Overactive Bladder​

What is Overactive Bladder?

Overactive bladder (OAB) is a urinary condition characterized by a sudden, involuntary contraction of the bladder muscles, leading to a frequent and urgent need to urinate. It can significantly impact a person’s quality of life and daily activities. Overactive Bladder Treatment is important for managing these symptoms and improving overall quality of life.

What are the causes of Overactive Bladder?​

Several factors can contribute to Overactive Bladder (OAB), including:

Muscle Weakness

Weakened or overactive bladder muscles play a crucial role in OAB. Muscle weakness, often associated with aging or prior pelvic surgeries, can impair the bladder’s ability to contract or relax properly, leading to involuntary contractions and a sudden urge to urinate.

Nerve Issues

Disruptions in the intricate network of nerve signals between the bladder and the brain can be a significant cause of OAB. Conditions like multiple sclerosis, stroke, spinal cord injury, or nerve damage due to surgery or childbirth can disrupt communication, causing the bladder muscles to contract involuntarily, resulting in urinary urgency.

Medications or Medical Conditions

Certain medications or underlying health conditions can influence bladder function, contributing to OAB symptoms. Diuretics, sedatives, antihistamines, or medical conditions such as urinary tract infections (UTIs), diabetes, bladder stones, can affect bladder control, leading to increased frequency and urgency in urination.

What are the symptoms of Overactive Bladder?

Overactive Bladder (OAB) presents with several distinct symptoms, including:

Urgency

Individuals with OAB experience sudden and compelling urges to urinate, often difficult to suppress or control. This urgency may arise abruptly and persist, creating an intense need to use the restroom immediately, irrespective of bladder volume.

Frequency

Frequent urination characterizes OAB, leading individuals to visit the restroom more often than usual. Typically, this means needing to urinate eight or more times within a day, disrupting daily activities and routines.

Nocturia

Nocturia involves waking up multiple times during the night to urinate, interrupting sleep patterns. This symptom can significantly impact sleep quality and contribute to fatigue and daytime sleepiness.

Urge Incontinence

OAB often accompanies episodes of urge incontinence, wherein an individual experiences involuntary urine leakage or loss following the intense urge to urinate. This unexpected leakage can occur before reaching the restroom, causing embarrassment and affecting daily life.

Incomplete Emptying

Some individuals with OAB might experience a sensation of incomplete emptying of the bladder after urination. This feeling of incomplete voiding can lead to further urgency and frequency in an attempt to fully empty the bladder.

Who are at risk of Overactive Bladder?​

Factors that might increase the risk of OAB include:

Age

More common in older adults due to weakened bladder muscles (urogenital atrophy).

Gender

More prevalent in women, especially after menopause.

Certain Medical Conditions

Conditions like diabetes or neurological disorders might increase the risk.

How do you prevent Overactive Bladder?​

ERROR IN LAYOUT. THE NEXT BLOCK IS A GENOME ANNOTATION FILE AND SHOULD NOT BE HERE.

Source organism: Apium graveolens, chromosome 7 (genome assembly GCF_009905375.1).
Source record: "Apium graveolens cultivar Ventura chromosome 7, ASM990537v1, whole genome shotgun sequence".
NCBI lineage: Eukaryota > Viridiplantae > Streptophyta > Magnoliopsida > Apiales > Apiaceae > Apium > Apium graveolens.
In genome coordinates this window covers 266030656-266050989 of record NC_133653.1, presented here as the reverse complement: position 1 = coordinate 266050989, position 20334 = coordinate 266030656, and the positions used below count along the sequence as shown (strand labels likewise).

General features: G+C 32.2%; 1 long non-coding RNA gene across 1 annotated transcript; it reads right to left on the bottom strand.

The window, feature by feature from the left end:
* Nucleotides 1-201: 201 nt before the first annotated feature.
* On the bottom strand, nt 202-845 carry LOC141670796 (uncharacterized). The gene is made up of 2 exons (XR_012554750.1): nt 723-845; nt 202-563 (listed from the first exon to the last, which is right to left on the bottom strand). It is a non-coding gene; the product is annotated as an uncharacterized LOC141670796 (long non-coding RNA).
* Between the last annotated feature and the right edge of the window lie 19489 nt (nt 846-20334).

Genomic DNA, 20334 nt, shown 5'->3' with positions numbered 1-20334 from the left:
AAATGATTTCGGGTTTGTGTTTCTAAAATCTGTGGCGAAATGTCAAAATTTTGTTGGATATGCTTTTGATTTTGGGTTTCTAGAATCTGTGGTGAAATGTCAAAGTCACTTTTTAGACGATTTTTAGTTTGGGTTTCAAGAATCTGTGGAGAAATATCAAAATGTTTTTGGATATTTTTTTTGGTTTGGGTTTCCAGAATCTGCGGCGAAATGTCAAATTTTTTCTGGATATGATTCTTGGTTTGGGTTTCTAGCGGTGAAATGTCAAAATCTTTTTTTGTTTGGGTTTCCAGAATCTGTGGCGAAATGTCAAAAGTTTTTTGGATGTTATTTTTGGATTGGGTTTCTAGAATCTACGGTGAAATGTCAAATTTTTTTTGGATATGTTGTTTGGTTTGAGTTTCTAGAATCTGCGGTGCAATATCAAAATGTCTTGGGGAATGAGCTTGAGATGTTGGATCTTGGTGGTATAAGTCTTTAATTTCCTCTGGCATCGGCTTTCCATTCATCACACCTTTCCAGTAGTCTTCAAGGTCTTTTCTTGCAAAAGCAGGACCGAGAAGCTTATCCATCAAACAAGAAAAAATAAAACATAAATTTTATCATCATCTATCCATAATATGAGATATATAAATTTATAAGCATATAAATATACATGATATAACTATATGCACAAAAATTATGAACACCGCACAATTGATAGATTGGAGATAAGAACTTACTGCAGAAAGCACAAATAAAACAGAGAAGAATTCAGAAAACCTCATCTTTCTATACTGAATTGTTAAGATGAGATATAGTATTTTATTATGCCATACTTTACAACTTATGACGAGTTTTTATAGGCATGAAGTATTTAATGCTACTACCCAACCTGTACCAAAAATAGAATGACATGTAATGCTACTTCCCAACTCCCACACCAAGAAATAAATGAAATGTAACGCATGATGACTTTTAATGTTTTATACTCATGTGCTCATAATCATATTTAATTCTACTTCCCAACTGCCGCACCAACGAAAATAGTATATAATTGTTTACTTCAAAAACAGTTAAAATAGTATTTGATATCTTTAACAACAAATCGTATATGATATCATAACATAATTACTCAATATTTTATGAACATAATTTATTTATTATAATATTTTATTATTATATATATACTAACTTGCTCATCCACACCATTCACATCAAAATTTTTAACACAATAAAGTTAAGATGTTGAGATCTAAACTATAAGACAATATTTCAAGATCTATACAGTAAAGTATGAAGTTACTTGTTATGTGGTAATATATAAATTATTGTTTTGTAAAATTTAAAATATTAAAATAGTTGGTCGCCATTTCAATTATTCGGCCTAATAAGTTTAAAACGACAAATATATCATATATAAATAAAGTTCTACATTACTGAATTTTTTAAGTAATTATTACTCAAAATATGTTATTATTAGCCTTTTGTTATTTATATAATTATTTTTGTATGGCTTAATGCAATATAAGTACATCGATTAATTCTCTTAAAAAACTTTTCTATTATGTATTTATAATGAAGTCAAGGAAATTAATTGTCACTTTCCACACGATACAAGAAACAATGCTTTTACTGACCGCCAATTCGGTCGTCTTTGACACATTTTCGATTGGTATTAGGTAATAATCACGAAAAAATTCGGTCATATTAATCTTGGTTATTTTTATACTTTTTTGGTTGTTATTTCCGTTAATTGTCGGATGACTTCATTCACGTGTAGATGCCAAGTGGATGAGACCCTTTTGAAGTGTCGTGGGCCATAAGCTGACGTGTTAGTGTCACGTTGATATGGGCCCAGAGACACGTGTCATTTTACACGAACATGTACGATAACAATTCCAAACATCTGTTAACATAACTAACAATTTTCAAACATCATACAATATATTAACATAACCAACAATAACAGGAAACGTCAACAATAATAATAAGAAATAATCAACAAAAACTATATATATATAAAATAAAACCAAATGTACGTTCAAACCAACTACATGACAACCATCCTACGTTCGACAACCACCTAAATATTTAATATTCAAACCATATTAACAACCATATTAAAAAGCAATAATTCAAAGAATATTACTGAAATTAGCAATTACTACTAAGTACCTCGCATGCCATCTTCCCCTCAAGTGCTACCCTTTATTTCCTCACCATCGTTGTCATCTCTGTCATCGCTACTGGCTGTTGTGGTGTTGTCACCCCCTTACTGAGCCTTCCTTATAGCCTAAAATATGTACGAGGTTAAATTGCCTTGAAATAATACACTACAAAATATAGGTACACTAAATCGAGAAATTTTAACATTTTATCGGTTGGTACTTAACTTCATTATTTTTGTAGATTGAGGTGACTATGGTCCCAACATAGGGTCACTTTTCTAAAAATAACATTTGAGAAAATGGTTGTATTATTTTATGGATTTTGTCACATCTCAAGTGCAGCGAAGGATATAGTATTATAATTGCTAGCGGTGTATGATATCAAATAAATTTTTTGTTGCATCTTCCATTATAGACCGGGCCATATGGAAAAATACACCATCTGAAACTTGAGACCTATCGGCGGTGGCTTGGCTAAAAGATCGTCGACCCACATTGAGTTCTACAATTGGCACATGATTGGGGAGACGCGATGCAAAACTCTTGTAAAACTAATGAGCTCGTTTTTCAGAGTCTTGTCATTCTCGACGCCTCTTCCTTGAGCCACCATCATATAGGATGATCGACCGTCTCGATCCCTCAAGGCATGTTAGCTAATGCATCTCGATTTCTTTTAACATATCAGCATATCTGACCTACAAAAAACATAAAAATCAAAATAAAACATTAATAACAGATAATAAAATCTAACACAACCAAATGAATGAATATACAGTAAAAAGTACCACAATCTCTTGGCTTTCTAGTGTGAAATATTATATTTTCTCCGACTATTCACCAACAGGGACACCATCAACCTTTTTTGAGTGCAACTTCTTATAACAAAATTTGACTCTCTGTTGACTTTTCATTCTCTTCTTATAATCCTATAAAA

Preventive measures for OAB include:

Healthy Fluid Intake

Avoiding excessive intake of bladder irritants like caffeine or alcohol.

Pelvic Floor Exercises

Kegel exercises to strengthen pelvic floor muscles.

Maintaining a Healthy Weight

Obesity can contribute to bladder issues.

How is Overactive Bladder diagnosed?​

Diagnosing Overactive Bladder involves various methods:

Medical History & Physical Examination

Discussing symptoms and conducting a physical examination.

Bladder Diary

Recording voiding habits and fluid intake patterns.

Urinalysis

Analyzing a urine sample to rule out infections or other issues.

How is Overactive Bladder treated?

Treatment options for OAB include:

Lifestyle Modifications

Adjusting fluid intake and avoiding bladder irritants.

Pelvic Floor Therapy

Strengthening pelvic floor muscles through exercises.

Medications

Prescription medications to relax bladder muscles or reduce urgency.

Nerve Stimulation

Techniques like sacral nerve stimulation to control bladder function.

IntimaV Treatments for Overactive Bladder?

Vestibulodynia Treatment

OTC Medications

OTC medications, such as anticholinergics or antispasmodics, are available to help manage symptoms of overactive bladder. These medications aim to relax bladder muscles, reducing urgency and frequency of urination.

Orgasmic Disorders Treatment

High Intensity Focused Electromagnetic Chair

The electromagnetic chair, a non-invasive therapy, uses electromagnetic fields to stimulate and strengthen pelvic floor muscles. This treatment aims to improve bladder control and reduce symptoms of overactive bladder by enhancing muscle tone.

gynecologist in a treatment center

Biofeedback Treatment

Biofeedback therapy involves sensors and exercises to help individuals gain voluntary control over pelvic muscles (10 to 14 sessions). This technique aims to improve bladder function by teaching relaxation and coordination of pelvic floor muscles, reducing episodes of urgency.

Vaginismus Treatment

Botulinum Toxin Injections

Botulinum toxin injections into the bladder muscle can help control overactive bladder symptoms. This procedure aims to relax an overactive bladder, reducing urinary urgency and frequency by inhibiting nerve signals that trigger bladder contractions.